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October was Domestic Violence Awareness month. Though it is now November, I believe this still needs to be posted. I'm a man, a professional therapist, and yes I promote this crucial awareness. Domestic violence can be passive or aggressive in nature, as most would attest to the media coverage of the later. This sad and pathetic situation affects young and old alike. It traumatizes children, teens and the victim's family and friends. Often men are the perpetrators, though women also carry this role more times than we assume. This area is seen in all arenas: heterosexual couples, and gay/lesbian couples, and within every social economic class. Domestic Violence not only inflicts the adults, this devastating act harms children involved as well, even if they are not "physically" harmed.

A detrimental element is education and most importantly awareness of the subtle signs to get out.
We are all aware of the more aggressive tactics of hitting, pushing, kicking, throwing objects. It is the subtle or passive domestic violence maneuvers that need more awareness.

Is your partner, or the partner of a loved one practicing the following passive tactics:

* emotionally degrading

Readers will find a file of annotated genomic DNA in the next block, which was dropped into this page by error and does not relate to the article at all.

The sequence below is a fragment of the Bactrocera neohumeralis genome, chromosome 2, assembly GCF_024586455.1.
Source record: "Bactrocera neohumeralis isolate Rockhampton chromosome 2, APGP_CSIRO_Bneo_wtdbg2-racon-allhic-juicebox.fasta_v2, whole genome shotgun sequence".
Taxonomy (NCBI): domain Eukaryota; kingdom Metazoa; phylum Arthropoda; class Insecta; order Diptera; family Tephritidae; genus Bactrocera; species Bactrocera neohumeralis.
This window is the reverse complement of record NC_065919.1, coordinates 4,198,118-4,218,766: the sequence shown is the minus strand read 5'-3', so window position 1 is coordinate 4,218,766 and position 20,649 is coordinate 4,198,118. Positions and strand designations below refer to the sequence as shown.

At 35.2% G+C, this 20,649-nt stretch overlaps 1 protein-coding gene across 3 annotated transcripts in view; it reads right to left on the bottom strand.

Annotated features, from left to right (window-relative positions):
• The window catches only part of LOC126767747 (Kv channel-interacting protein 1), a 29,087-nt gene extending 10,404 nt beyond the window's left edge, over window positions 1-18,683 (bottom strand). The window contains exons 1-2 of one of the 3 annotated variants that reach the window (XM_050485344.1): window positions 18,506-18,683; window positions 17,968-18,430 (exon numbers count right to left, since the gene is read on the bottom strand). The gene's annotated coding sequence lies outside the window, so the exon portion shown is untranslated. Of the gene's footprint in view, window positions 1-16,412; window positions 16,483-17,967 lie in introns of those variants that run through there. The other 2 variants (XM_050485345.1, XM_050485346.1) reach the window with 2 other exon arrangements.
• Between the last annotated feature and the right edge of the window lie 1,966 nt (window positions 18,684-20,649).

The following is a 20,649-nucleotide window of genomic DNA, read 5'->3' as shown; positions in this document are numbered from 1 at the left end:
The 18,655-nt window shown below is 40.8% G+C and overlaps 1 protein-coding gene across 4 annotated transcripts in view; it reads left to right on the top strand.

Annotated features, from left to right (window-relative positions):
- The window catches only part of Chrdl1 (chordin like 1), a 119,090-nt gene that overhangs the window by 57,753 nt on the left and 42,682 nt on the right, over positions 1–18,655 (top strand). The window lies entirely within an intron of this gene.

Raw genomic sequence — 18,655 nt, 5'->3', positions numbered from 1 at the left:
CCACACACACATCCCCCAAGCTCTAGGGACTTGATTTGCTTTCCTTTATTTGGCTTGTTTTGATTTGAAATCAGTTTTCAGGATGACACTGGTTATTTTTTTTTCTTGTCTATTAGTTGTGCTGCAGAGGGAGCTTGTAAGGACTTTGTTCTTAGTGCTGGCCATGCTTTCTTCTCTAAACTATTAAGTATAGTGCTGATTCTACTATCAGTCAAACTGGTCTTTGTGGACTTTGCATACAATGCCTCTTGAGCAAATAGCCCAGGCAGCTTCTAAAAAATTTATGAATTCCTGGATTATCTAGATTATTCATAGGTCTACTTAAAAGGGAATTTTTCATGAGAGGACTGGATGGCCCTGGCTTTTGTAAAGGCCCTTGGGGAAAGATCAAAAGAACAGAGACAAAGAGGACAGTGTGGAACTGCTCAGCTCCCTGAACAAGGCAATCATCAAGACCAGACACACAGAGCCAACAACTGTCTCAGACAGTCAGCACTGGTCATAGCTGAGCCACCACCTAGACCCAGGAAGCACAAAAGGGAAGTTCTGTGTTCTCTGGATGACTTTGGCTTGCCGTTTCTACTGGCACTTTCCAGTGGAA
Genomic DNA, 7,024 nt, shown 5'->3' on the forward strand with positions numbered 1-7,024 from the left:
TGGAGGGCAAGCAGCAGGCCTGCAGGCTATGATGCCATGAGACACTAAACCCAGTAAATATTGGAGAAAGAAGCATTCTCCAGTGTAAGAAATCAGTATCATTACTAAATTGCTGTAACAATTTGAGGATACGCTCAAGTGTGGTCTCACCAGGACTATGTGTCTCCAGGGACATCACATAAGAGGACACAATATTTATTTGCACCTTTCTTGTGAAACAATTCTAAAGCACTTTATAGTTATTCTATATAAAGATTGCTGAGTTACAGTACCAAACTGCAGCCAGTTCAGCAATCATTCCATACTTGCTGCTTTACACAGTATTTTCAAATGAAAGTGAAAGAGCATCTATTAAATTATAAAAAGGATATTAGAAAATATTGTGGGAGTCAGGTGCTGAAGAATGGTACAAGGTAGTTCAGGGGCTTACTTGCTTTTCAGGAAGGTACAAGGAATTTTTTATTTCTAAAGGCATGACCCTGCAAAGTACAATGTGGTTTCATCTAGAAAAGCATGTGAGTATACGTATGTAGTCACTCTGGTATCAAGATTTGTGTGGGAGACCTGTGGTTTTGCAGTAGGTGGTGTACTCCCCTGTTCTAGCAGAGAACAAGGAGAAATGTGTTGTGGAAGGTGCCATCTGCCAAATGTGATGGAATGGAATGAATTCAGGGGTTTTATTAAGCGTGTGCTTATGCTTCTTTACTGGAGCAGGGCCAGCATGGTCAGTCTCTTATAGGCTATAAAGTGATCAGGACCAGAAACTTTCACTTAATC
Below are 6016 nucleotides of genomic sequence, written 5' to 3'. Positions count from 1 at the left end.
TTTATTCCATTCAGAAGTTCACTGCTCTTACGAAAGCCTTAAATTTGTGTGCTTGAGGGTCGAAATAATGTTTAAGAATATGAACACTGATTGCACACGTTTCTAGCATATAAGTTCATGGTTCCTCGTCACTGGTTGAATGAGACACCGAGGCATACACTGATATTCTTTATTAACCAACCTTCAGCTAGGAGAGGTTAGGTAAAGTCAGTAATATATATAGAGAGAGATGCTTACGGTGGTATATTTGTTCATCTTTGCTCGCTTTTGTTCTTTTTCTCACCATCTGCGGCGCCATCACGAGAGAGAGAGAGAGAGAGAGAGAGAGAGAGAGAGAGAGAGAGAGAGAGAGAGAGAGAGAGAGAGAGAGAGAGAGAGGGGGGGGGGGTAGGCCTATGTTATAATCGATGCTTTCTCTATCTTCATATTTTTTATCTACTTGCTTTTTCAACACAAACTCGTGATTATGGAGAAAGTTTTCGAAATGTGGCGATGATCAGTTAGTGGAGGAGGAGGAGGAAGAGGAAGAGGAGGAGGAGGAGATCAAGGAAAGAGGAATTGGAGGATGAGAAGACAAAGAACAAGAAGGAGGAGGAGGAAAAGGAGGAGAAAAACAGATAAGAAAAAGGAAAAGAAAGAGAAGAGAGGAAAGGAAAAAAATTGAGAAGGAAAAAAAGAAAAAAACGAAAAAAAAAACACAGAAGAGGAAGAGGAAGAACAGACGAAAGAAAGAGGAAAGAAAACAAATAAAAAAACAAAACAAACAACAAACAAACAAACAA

* threatening violence
* overly controlling with money, how your time is spent
* extremely critical--name calling, belittling, behind doors, or even in front of others
* threatening to "ruin you," or " take your kids from you if you "don't follow her/his rules?"
* telling your kids that you are no good, rotten, terrible, a rotten father or mother

We must remember this list does not entail the complete manual on passive domestic violence, as there are numerous other avenues to add.

Emotional abuse is a form of domestic violence that often is overlooked in our society. This needs to be
changed and brought forth into the public realm.

In my clinical endeavors, I have witnessed the effects of both aggressive and passive domestic violence on individuals and children. Remember, children witnessing domestic violence is traumatizing to them as well. If this or a loved one is experiencing such events, direct them to womens' shelters, or hot-lines, or if needed, child protective services agencies in your area.

Men, this may be an embarrassing event for you to endure, though one that requires attention as well.

Keep trying to educate people, even after hearing excuses fly! Being broke, or living with a friend, or family member for a period of time is a start at a healthier life. One everyone deserves!


Greg Dudzinski, MS, LPC
www.attentivefamilyservices.com

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